In the hearts of all who knew and loved her music is the memory of that day: when, in protest against the jailing of the subcontinent’s foremost Left poet Faiz Ahmad Faiz by General Zia-ul Haq, she sang Faiz’s immortal song ‘Hum Dekhenge’ (We shall witness) at a Lahore stadium full of 50, 000 people, wearing a black sari in defiance of Zia’s ban on the sari. As her liquid voice reached the crescendo – declaring ‘Certainly we, too, shall witness that day ... When these high mountains/Of tyranny and oppression turn to fluff and evaporate/And we oppressed/ Beneath our feet will this earth shiver, shake and beat/
And heads of rulers will be struck/With crackling lightening and thunder roars/When crowns will be flung in the air — and thrones will be overturned....,” people joined with slogans of ‘Inquilab Zindabad’ (Long Live Revolution!). In future years, Faiz would be requested, “Please recite that song of Iqbal Bano’s” – because she had made it her own. Smug Indian commentators like to contrast the supposedly superior democratic culture of India’s people with the supposed passivity of Pakistan’s people – but it is Pakistan that gave us that immortal moment of democratic culture – where thousands of people sang in defence of a jailed atheist and communist poet – who had drawn upon progressive traditions within Islam to confront the zealot Zia.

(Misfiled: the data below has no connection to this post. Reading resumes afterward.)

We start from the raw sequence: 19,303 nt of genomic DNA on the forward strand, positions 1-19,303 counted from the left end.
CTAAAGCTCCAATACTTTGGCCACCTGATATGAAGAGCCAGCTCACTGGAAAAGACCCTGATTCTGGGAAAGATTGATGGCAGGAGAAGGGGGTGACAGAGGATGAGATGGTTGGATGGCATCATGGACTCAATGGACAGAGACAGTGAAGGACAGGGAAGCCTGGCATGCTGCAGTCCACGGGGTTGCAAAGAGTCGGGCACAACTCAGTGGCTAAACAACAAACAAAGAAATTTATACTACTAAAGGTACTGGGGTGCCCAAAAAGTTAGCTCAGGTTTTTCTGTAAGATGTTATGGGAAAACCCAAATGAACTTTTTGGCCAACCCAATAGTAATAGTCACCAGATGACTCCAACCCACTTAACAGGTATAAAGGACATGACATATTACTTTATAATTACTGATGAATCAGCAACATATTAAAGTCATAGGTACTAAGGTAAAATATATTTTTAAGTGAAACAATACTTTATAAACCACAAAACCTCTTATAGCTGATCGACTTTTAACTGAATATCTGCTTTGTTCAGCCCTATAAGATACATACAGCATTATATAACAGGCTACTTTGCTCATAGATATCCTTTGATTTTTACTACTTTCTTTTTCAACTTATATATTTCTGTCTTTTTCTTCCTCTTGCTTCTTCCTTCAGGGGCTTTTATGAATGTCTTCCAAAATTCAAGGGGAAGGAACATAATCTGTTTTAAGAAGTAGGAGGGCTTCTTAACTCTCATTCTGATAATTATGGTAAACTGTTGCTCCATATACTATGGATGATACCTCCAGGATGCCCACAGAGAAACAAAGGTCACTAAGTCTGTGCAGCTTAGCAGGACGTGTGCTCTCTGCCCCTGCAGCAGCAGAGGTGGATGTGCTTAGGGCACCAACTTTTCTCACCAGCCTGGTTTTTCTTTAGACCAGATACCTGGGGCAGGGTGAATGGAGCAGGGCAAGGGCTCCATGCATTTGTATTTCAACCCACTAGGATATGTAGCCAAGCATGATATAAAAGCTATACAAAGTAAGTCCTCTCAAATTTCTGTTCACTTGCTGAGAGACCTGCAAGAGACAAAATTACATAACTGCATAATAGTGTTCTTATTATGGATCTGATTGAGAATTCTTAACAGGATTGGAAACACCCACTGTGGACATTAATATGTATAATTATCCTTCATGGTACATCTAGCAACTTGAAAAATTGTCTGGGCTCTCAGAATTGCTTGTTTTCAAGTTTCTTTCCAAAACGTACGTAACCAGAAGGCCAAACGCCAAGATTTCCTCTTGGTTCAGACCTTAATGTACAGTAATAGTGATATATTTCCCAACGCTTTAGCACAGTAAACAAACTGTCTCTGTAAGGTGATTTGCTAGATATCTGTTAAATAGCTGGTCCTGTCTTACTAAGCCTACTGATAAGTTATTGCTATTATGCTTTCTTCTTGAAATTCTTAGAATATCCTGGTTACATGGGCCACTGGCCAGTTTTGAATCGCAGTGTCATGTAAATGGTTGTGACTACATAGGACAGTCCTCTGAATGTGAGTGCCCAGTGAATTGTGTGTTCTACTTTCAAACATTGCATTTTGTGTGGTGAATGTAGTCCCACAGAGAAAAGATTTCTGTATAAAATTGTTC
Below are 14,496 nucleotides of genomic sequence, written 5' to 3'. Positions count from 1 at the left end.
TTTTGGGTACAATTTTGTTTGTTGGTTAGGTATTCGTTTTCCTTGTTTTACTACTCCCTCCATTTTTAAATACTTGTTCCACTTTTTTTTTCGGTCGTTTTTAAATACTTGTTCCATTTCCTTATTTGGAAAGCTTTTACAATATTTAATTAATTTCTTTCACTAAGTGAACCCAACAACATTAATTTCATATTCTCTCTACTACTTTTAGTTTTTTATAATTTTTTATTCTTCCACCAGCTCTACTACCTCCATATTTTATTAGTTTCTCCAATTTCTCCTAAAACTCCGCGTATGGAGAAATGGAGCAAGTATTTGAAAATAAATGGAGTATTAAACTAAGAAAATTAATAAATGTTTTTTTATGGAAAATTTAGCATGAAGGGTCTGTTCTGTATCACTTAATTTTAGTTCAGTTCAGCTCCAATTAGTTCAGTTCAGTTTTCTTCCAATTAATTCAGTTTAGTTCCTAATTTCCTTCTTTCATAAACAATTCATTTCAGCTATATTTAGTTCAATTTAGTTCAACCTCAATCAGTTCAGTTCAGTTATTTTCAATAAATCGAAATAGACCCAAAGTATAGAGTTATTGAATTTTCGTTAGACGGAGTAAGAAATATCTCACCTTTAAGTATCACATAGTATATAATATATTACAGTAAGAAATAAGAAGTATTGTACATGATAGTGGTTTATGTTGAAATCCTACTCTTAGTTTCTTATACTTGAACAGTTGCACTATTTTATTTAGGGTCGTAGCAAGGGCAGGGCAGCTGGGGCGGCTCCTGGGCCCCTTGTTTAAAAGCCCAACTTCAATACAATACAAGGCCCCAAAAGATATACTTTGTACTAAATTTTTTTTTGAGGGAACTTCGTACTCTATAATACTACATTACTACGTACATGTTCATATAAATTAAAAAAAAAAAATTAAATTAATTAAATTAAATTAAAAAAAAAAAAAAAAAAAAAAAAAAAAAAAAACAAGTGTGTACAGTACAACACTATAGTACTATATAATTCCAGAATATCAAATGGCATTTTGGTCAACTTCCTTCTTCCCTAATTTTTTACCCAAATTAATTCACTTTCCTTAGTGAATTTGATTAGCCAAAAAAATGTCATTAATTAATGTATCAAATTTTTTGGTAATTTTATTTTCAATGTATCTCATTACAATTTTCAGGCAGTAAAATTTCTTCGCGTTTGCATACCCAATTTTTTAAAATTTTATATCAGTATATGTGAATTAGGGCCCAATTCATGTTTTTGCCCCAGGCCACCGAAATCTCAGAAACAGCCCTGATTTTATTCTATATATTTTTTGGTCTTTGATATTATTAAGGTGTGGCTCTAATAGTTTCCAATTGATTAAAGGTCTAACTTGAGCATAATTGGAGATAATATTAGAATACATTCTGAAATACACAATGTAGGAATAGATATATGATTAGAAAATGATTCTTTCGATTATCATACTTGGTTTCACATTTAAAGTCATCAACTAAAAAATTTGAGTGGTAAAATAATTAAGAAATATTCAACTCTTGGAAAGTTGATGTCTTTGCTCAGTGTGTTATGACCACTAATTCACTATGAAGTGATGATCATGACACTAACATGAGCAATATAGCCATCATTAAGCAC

Iqbal Bano – As the people of the sub-continent confront the tyrannies of their governments, of imperialism and of jingoistic hate-mongering, yours will be the voice that will reflect their unity, their defiance, their confidence that one day, tyranny will be defeated and the people will triumph....